Chaos Engineering and the Modern Traffic Stack

Kris Beevers
April 19, 2019

Chaos engineering, the practice of intentionally introducing problems to identify points of failure in systems, has become an important component in delivering high-performing, resilient enterprise applications. Intentionally injecting “chaos” into controlled production environments can reveal system weaknesses and enable engineering teams to better predict and proactively mitigate problems before they present a significant business impact. 

As a provider of DNS and traffic management solutions, NS1 has exceptionally high standards for performance and uptime. We support application delivery for many of the most highly trafficked sites in the world. Customers rely on our solutions to drive revenue and operations, so it is imperative that we consistently stress test our systems to ensure they deliver. Our work internally and in collaboration with site reliability engineers (SREs) and application delivery teams at customer organizations has demonstrated chaos engineering is an important use case for traffic management. 

The Modern Traffic Stack & Points of Leverage

Although the exact infrastructure varies, we have recognized clear patterns and common characteristics in a modern traffic stack. Our customers are working in highly distributed and complex environments with multiple clouds or CDNs – often with an edge touchpoint – and they are using containers or private cloud orchestration tech. We have found that these modern environments all have points of leverage where traffic automation and intelligent steering can have a profound impact on performance and resiliency. Examples of these leverage points include DNS lookup, edge termination and traffic handling, origin termination and traffic handling, service mesh or internal load balancing, and origin egress.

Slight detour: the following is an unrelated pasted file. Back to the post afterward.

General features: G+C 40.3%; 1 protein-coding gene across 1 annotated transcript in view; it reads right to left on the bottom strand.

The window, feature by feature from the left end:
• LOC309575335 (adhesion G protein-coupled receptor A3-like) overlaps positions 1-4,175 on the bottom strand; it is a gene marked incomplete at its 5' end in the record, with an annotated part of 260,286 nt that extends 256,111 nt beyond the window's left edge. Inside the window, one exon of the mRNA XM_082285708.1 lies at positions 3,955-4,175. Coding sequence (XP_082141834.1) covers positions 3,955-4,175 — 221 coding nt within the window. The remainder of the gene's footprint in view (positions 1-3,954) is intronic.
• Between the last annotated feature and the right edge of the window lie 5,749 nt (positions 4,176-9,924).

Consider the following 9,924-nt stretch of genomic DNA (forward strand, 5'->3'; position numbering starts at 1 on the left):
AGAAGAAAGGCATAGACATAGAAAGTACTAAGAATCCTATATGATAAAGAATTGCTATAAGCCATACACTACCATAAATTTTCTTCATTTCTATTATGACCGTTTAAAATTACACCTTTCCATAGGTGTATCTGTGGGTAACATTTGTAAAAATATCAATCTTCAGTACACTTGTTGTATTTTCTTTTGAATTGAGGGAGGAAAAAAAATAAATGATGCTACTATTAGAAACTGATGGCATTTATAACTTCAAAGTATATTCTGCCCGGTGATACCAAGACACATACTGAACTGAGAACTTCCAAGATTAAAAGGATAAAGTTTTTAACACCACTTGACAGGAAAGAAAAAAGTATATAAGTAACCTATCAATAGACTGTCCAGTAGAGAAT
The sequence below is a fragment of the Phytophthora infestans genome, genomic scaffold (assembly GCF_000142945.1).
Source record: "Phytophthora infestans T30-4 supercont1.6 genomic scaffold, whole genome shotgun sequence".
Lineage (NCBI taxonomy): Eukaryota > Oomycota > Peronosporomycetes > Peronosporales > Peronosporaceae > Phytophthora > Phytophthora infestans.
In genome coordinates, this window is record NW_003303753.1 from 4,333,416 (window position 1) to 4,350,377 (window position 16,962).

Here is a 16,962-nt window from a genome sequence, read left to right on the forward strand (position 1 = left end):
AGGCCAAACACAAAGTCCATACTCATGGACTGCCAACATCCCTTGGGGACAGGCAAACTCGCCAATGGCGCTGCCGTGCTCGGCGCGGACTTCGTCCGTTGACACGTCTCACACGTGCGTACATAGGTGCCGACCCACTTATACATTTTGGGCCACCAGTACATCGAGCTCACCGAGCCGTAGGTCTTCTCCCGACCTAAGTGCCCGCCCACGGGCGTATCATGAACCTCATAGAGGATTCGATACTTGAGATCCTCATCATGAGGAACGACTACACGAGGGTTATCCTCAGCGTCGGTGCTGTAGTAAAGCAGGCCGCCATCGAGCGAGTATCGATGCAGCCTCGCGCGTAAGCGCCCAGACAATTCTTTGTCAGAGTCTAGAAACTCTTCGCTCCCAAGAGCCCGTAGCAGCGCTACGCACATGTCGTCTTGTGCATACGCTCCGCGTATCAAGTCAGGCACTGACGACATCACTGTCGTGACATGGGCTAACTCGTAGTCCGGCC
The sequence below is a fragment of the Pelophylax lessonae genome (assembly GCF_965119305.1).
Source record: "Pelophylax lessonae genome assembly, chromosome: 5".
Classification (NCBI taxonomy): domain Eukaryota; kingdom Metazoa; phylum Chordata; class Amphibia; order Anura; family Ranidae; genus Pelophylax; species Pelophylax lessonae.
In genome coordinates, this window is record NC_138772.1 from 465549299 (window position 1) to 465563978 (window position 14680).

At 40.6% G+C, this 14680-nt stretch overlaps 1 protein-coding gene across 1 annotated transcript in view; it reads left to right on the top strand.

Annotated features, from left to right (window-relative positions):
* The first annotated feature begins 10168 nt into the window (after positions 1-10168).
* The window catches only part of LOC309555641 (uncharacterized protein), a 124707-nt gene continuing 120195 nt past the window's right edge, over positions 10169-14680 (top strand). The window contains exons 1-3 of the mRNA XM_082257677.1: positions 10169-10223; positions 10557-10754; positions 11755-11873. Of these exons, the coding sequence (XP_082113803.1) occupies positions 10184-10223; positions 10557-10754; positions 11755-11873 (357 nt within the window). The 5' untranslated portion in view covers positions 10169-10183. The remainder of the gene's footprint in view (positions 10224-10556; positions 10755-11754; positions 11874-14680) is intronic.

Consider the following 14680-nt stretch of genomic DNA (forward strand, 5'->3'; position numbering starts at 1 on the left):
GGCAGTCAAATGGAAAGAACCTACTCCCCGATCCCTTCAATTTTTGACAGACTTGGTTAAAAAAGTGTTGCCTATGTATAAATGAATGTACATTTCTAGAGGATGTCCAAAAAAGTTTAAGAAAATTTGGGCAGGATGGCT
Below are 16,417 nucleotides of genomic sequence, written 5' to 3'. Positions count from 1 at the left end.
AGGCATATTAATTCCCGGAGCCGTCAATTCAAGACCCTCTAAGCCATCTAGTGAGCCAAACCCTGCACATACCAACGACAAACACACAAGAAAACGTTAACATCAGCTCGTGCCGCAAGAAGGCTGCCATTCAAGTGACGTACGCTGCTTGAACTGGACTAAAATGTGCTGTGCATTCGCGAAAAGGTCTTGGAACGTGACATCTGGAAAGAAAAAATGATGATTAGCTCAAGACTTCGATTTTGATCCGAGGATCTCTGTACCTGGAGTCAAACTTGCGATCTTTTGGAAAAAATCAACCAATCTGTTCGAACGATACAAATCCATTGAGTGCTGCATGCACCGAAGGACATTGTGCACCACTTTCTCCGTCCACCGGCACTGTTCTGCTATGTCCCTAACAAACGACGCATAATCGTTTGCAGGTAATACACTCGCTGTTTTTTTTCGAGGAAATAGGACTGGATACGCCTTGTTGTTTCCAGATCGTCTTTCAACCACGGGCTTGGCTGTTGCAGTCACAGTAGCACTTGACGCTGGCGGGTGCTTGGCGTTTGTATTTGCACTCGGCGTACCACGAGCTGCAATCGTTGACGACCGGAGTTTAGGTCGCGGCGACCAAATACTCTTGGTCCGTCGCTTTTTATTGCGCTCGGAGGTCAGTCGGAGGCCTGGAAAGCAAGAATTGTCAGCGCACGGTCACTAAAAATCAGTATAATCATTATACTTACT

At NS1, we work with our customers to apply logic in order to steer or manipulate traffic based on business policies, driven by real-time data and telemetry. We are essentially “pulling levers” to steer traffic to boost performance, control costs or route around problems to avoid downtime. Chaos is another application of the leverage exposed by NS1’s traffic management tools – pulling DNS, internal, egress and other levers to create potential failures as a way to test and observe the impact on systems. This could be shifting traffic away from a Kubernetes cluster to make sure the application remains functional or testing how a system routes around failures or responds to DDoS attacks. Injecting chaos at the global steering level helps stress test globally distributed systems and macro-level failure modes. As traffic and SRE teams continue to vertically integrate their traffic stacks, combining global chaos with chaos injected at the service mesh layer will help teams improve end-to-end resiliency of application delivery.

Recently, I had the privilege of speaking about modern, vertically integrated application traffic management and the role of the traffic stack in chaos engineering at the Chaos Community Day event, organized by my friend and respected industry peer Casey Rosenthal. The speaker lineup was phenomenal, including visionaries Nora Jones and Kris Nova. The NS1 team published a summary that includes some of the highlights. We look forward to continued discussions within the community about chaos engineering and how teams are using this practice to build more resilient systems. To learn more about NS1’s role, please reach out to us. 

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